The Greater Bay Area: are the connect schemes really working?
The latest survey from the global accounting body CPA Australia presents a bright picture of the future Guangdong-Hong Kong-Macao Greater Bay Area.
Over the next five years, expectations are high for two-thirds of the 500 accounting, finance professionals and policymakers interviewed for its survey Seizing Success and Connectivity in the GBA: Financial Services.
According to the survey released on Thursday (September 22), within this decade GBA corporate investment will grow, there will be more active green finance and carbon trading activity, there will be more efforts to improve capital flow openness, digital payment technology adoption will enhance connectivity, there will be more resources for talent availability and there will be closer collaboration among authorities.
“Regulators have endeavoured to establish an ecosystem in Hong Kong to guide and support companies towards the path of a low-carbon and sustainable transition,” said Eden Wong, CPA Australia President of the 2022 Greater China Divisional Council.
“They have set a strategic framework and agenda for green and sustainable finance and published guidance on sustainability-related disclosures.
“Hong Kong may play a role as a super connector to link China’s carbon trading scheme with the rest of the world and set the GBA on a fast track to improve the quality and efficiency of green and sustainable finance. We suggest the authorities across the GBA cities explore the possibility of establishing a unified carbon trading market to serve both domestic and international investors.”
More than one-third of respondents said the openness of capital flow was a key advantage for businesses operating in the GBA. “Cross-border capital flow continues to grow and the use of the Renminbi in global transactions is increasing,” Wong said.
Despite these hopes (and the CPA says there was $415 billion in 2021 from high net worth individuals in the GBA waiting to be harnessed) some analysts are saying that the reality is falling short - particularly in terms of new connect schemes which they say are stacked in favour of mainland China.
One Hong Kong-based business consultant that spoke with AsianInvestor said that while the Stock Connect and Bond Connect schemes were working “extremely” well, other newer schemes such as ETF Connect and Wealth Management Connect were leaving investors frustrated.
“Mutual recognition of funds been around for six years and Wealth Connect just 12 months and most recently ETF Connect, but they’re just not working and the odds are stacked against HK,” he said.
In terms of Wealth Connect he said the idea was to enable cross-border residence within the GBA to allow free movement of products.
“Very obviously the restriction on travel and quarantine requirements - basically closing the borders - has had a massive impact,” he said. “In this type of business area, face to face communication is essential.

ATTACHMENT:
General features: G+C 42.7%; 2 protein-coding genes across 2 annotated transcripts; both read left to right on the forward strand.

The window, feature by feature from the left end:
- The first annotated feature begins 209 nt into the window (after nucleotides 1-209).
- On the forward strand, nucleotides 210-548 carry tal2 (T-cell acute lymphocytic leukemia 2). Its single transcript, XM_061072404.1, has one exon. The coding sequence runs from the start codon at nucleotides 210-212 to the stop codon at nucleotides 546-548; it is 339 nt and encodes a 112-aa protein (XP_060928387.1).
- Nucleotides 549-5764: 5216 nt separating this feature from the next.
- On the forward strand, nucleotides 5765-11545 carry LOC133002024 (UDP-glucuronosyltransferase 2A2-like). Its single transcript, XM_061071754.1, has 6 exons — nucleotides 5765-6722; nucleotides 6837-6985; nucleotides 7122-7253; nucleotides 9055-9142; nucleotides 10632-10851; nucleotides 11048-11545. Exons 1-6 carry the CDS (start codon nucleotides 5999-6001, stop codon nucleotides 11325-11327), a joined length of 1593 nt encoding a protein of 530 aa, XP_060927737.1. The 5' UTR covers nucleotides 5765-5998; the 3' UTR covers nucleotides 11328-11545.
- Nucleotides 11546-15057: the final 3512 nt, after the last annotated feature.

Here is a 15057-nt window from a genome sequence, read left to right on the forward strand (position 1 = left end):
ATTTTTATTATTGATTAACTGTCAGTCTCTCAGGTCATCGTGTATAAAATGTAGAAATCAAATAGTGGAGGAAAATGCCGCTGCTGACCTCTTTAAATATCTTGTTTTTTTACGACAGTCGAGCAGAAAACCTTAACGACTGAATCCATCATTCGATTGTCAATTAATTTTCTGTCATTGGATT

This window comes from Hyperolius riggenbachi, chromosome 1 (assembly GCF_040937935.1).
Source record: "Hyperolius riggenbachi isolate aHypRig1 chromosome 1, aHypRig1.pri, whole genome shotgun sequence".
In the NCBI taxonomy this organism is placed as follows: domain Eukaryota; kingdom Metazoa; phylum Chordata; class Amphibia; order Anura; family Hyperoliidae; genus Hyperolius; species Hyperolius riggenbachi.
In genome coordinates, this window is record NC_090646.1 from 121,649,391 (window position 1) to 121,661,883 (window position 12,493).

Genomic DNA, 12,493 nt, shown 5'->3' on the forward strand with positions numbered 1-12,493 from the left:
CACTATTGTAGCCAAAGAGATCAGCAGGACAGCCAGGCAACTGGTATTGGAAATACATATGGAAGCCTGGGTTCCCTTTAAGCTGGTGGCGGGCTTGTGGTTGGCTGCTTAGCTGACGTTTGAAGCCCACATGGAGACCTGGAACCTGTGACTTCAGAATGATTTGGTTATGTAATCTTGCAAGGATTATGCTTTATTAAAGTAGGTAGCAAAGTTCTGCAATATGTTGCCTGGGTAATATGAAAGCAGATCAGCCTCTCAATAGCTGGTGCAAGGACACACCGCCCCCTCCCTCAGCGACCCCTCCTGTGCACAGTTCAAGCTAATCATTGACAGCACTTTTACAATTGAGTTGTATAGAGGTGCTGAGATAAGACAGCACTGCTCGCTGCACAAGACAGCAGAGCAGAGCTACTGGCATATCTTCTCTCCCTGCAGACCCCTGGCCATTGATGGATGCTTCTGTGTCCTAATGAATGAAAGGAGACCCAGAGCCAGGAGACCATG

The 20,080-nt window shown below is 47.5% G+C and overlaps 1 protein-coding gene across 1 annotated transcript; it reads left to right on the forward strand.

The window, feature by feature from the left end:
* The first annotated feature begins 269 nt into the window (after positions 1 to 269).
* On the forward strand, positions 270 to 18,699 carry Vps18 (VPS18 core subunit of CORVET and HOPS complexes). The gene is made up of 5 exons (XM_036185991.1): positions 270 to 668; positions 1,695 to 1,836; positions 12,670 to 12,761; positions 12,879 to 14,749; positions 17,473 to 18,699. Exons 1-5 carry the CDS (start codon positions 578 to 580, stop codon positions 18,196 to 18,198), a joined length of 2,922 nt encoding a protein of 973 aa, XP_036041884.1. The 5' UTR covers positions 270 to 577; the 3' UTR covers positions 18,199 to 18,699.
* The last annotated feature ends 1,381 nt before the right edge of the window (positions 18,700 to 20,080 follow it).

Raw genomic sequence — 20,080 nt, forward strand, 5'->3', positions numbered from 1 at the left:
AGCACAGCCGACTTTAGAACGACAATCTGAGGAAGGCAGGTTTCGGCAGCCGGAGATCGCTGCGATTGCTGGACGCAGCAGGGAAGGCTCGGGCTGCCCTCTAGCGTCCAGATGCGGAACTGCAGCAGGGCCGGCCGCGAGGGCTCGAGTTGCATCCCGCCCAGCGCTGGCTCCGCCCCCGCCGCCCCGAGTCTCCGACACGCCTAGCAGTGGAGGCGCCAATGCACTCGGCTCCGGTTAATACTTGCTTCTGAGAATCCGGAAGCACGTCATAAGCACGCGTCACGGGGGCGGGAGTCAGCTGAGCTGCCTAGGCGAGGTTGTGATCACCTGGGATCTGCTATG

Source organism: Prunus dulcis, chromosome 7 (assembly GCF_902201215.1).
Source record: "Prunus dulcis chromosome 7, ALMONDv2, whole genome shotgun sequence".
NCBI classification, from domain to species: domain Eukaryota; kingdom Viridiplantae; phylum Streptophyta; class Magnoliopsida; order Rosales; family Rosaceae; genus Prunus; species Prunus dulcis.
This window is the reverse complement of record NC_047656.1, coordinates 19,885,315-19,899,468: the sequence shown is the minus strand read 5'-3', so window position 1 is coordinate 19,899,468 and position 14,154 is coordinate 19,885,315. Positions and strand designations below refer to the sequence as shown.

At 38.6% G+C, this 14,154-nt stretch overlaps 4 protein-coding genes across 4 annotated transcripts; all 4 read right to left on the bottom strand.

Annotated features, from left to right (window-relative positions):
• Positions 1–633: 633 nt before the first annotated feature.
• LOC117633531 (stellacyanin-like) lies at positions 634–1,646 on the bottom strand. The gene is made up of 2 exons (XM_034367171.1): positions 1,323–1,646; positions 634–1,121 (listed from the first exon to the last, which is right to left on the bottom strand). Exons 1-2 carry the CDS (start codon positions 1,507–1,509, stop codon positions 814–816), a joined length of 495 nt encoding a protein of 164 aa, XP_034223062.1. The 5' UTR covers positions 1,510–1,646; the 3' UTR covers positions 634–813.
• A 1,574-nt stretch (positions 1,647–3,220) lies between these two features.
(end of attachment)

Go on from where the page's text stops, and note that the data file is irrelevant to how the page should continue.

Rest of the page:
Other aspects of Wealth Management Connect – including the risk rating maximum of R3 – would tend to exclude China funds in Hong Kong which often have a rating of R4 or R5 whereas equivalent funds on the mainland would be regarded as an R3 and would be covered by the scheme.
“It’s illogical in the circumstance,” he said, adding that restrictions on who can participate needed to be broadened.
“Private banks, wealth managers and insurance companies, these are areas in phase we would have hoped would have been opened up,” he said. “As we have seen with mutual recognition of funds, phase 1 was criticised after it was launched for being too restrictive – six years later and we still don’t have phase 2.”
He said that while Stock and Bond Connect had been well received by regulators, mutual recognition of funds and Wealth Management Connect are not schemes set to benefit Hong Kong companies and that various impediments were preventing a proper cross-border exchange.
“With the ETF Connect there are 83 mainland ETFs and four Hong Kong ETFs, but so far in terms of sales, the HK ETFs have outsold the mainland ETFs by 10 times,” he said. “Part of this comes down to the fact that within the 83 mainland ETFs I doubt there is even one that is set up to encourage cross border sales.
“I doubt there's any English literature on them, there’s track record of performance information or even their name in English. How could people in HK even understand their product?”
He added that Chinese regulators were in a constant state of transition, taking the long-term view that the schemes will change over time. “But in the commercial world of business, you want things to happen immediately.”
WORK IN PROGRESS
Eden Wong told AsianInvestor at the survey press conference that the connect schemes were still very much a work in progress.
“I think the Stock Connect scheme has achieved a lot over the past few years. Despite market volatility we have seen a pretty steady increase in volume in both northbound and southbound trade over the past few years,” he said.
“I think the scheme has opened up a wide variety and a broad range of securities and investment products for both offshore and onshore investors
“As always we believe there will be room for improvements and in this regard we have recently implemented the Swap Connect which will further allow investors to hedge against exposure in investments in both the onshore and offshore market.”